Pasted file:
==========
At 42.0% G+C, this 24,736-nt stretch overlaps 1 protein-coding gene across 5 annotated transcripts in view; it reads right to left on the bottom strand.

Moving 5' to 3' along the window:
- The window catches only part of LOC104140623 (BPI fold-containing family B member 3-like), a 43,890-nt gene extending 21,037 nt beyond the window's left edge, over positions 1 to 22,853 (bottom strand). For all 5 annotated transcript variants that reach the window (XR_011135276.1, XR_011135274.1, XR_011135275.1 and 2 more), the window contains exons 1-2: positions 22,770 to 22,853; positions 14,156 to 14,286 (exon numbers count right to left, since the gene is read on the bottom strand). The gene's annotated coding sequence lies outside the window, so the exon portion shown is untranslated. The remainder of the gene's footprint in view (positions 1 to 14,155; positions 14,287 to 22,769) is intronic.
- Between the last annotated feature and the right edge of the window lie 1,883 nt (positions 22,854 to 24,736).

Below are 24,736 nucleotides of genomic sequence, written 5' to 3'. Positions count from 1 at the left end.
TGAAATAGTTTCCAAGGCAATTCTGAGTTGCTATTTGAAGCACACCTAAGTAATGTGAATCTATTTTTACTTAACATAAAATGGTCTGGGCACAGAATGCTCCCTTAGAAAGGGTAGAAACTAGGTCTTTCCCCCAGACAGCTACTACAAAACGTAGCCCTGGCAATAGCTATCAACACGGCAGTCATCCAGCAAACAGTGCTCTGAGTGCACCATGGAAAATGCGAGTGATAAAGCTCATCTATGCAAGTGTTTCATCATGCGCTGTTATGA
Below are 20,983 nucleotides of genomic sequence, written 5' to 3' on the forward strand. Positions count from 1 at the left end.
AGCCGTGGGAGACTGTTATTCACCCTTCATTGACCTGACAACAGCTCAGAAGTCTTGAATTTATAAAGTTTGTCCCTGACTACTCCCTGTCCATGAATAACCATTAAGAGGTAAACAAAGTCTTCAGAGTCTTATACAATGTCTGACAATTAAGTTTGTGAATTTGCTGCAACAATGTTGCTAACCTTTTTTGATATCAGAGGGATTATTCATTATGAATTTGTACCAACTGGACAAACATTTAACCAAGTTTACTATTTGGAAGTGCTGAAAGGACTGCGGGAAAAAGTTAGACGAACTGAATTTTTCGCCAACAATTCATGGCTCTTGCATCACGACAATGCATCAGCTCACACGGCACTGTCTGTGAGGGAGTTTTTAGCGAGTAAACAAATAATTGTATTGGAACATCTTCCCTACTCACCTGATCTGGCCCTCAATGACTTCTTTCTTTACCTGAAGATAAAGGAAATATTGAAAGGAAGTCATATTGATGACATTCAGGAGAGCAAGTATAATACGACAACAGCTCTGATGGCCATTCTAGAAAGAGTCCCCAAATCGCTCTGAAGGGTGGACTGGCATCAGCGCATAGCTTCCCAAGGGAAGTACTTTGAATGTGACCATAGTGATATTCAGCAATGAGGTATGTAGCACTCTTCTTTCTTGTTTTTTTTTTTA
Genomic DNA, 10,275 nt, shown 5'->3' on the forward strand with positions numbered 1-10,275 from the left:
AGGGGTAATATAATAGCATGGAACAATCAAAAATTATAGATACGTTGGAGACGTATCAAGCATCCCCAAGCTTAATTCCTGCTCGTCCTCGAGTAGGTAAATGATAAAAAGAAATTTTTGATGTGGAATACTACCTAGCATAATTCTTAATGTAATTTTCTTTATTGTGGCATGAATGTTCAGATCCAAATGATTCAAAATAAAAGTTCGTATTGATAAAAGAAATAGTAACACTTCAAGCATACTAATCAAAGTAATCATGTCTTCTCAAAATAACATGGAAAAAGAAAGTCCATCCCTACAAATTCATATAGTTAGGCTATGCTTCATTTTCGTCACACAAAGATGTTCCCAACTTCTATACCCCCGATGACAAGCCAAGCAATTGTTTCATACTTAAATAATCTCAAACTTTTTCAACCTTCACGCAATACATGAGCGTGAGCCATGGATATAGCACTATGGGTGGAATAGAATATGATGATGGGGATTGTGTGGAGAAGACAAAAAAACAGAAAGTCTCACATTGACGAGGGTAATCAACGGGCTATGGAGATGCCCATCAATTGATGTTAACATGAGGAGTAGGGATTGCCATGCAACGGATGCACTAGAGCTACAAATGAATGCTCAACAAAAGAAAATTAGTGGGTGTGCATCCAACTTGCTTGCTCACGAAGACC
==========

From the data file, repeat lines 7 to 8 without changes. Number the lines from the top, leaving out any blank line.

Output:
Below are 20,983 nucleotides of genomic sequence, written 5' to 3' on the forward strand. Positions count from 1 at the left end.
AGCCGTGGGAGACTGTTATTCACCCTTCATTGACCTGACAACAGCTCAGAAGTCTTGAATTTATAAAGTTTGTCCCTGACTACTCCCTGTCCATGAATAACCATTAAGAGGTAAACAAAGTCTTCAGAGTCTTATACAATGTCTGACAATTAAGTTTGTGAATTTGCTGCAACAATGTTGCTAACCTTTTTTGATATCAGAGGGATTATTCATTATGAATTTGTACCAACTGGACAAACATTTAACCAAGTTTACTATTTGGAAGTGCTGAAAGGACTGCGGGAAAAAGTTAGACGAACTGAATTTTTCGCCAACAATTCATGGCTCTTGCATCACGACAATGCATCAGCTCACACGGCACTGTCTGTGAGGGAGTTTTTAGCGAGTAAACAAATAATTGTATTGGAACATCTTCCCTACTCACCTGATCTGGCCCTCAATGACTTCTTTCTTTACCTGAAGATAAAGGAAATATTGAAAGGAAGTCATATTGATGACATTCAGGAGAGCAAGTATAATACGACAACAGCTCTGATGGCCATTCTAGAAAGAGTCCCCAAATCGCTCTGAAGGGTGGACTGGCATCAGCGCATAGCTTCCCAAGGGAAGTACTTTGAATGTGACCATAGTGATATTCAGCAATGAGGTATGTAGCACTCTTCTTTCTTGTTTTTTTTTTTA